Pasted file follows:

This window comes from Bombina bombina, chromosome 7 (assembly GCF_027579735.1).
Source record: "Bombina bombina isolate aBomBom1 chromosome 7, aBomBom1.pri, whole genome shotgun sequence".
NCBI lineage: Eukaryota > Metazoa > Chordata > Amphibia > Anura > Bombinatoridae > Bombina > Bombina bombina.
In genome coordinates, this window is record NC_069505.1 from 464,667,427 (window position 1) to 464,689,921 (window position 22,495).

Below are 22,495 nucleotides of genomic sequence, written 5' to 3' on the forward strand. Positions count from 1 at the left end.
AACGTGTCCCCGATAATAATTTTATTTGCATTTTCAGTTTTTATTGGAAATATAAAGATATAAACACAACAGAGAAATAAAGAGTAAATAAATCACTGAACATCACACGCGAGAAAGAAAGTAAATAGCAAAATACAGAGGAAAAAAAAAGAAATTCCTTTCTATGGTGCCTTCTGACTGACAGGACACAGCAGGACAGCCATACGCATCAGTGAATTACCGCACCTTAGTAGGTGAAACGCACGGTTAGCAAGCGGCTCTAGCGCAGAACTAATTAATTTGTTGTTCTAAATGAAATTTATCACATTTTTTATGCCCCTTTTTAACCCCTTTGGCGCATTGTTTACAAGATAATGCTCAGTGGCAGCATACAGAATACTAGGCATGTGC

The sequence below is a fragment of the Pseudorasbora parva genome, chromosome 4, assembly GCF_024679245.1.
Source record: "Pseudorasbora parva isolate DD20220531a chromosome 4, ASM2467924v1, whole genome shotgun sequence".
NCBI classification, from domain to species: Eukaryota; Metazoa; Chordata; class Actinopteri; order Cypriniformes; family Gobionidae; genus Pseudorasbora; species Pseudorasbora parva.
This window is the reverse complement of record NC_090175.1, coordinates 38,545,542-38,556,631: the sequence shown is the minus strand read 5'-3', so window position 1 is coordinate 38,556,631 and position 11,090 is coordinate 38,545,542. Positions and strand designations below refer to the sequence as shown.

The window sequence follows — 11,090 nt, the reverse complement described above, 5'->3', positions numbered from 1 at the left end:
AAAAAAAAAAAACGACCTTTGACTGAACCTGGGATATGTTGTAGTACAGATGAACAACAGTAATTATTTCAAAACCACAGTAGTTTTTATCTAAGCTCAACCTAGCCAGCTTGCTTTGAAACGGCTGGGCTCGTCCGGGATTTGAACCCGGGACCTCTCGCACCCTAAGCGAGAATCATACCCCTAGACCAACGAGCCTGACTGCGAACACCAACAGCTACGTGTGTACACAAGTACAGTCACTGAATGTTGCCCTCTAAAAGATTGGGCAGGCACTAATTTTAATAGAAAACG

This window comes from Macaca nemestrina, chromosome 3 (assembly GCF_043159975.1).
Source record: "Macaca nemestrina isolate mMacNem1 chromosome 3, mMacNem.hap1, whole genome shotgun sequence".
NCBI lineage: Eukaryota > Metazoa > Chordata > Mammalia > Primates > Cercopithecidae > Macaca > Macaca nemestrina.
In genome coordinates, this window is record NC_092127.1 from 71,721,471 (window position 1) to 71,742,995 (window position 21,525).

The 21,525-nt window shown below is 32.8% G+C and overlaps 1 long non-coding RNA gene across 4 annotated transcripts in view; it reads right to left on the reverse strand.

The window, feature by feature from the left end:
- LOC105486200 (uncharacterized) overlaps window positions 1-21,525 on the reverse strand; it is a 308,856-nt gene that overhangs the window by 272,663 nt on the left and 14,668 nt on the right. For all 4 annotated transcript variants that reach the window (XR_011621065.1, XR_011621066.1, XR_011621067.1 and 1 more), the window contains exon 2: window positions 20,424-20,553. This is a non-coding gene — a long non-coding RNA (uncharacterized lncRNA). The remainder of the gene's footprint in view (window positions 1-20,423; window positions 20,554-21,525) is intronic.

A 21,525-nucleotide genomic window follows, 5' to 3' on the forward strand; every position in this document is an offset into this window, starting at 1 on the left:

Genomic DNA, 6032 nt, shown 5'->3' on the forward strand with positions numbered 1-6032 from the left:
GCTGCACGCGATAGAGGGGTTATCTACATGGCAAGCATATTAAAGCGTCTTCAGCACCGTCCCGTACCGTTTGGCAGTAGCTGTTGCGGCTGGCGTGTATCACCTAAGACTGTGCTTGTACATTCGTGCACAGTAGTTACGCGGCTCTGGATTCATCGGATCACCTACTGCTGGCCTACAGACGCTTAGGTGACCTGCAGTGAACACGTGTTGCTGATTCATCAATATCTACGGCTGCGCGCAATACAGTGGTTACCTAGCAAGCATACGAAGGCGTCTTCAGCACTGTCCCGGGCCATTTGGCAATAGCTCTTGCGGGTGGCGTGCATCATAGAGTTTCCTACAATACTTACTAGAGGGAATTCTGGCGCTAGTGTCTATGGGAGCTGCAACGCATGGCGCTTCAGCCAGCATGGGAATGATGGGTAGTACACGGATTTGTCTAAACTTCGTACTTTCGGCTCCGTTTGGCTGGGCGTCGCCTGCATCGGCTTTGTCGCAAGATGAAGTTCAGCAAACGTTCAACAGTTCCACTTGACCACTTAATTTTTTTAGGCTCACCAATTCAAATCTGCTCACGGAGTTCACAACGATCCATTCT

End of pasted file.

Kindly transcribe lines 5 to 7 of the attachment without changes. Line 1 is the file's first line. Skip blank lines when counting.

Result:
Below are 22,495 nucleotides of genomic sequence, written 5' to 3' on the forward strand. Positions count from 1 at the left end.
AACGTGTCCCCGATAATAATTTTATTTGCATTTTCAGTTTTTATTGGAAATATAAAGATATAAACACAACAGAGAAATAAAGAGTAAATAAATCACTGAACATCACACGCGAGAAAGAAAGTAAATAGCAAAATACAGAGGAAAAAAAAAGAAATTCCTTTCTATGGTGCCTTCTGACTGACAGGACACAGCAGGACAGCCATACGCATCAGTGAATTACCGCACCTTAGTAGGTGAAACGCACGGTTAGCAAGCGGCTCTAGCGCAGAACTAATTAATTTGTTGTTCTAAATGAAATTTATCACATTTTTTATGCCCCTTTTTAACCCCTTTGGCGCATTGTTTACAAGATAATGCTCAGTGGCAGCATACAGAATACTAGGCATGTGC

The sequence below is a fragment of the Pseudorasbora parva genome, chromosome 4, assembly GCF_024679245.1.